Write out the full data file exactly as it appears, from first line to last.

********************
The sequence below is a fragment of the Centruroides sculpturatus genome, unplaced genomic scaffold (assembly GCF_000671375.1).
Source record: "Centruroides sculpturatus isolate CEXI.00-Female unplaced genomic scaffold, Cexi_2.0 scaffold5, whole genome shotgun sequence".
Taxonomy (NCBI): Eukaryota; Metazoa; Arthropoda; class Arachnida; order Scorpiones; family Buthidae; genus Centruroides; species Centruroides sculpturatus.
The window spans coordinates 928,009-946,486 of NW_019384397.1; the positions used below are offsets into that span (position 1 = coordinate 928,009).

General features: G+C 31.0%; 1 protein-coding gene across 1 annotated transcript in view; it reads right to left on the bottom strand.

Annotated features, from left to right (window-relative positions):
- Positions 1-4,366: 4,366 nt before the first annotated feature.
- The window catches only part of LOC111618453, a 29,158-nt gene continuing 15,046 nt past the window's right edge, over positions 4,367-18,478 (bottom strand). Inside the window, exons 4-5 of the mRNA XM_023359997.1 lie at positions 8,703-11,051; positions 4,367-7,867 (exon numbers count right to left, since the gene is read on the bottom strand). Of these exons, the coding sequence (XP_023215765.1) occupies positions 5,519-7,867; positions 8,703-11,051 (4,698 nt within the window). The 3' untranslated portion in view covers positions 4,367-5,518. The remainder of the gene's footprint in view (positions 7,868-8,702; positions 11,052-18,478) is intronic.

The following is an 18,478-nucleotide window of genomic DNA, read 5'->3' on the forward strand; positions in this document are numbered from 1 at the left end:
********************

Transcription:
The sequence below is a fragment of the Centruroides sculpturatus genome, unplaced genomic scaffold (assembly GCF_000671375.1).
Source record: "Centruroides sculpturatus isolate CEXI.00-Female unplaced genomic scaffold, Cexi_2.0 scaffold5, whole genome shotgun sequence".
Taxonomy (NCBI): Eukaryota; Metazoa; Arthropoda; class Arachnida; order Scorpiones; family Buthidae; genus Centruroides; species Centruroides sculpturatus.
The window spans coordinates 928,009-946,486 of NW_019384397.1; the positions used below are offsets into that span (position 1 = coordinate 928,009).

General features: G+C 31.0%; 1 protein-coding gene across 1 annotated transcript in view; it reads right to left on the bottom strand.

Annotated features, from left to right (window-relative positions):
- Positions 1-4,366: 4,366 nt before the first annotated feature.
- The window catches only part of LOC111618453, a 29,158-nt gene continuing 15,046 nt past the window's right edge, over positions 4,367-18,478 (bottom strand). Inside the window, exons 4-5 of the mRNA XM_023359997.1 lie at positions 8,703-11,051; positions 4,367-7,867 (exon numbers count right to left, since the gene is read on the bottom strand). Of these exons, the coding sequence (XP_023215765.1) occupies positions 5,519-7,867; positions 8,703-11,051 (4,698 nt within the window). The 3' untranslated portion in view covers positions 4,367-5,518. The remainder of the gene's footprint in view (positions 7,868-8,702; positions 11,052-18,478) is intronic.

The following is an 18,478-nucleotide window of genomic DNA, read 5'->3' on the forward strand; positions in this document are numbered from 1 at the left end: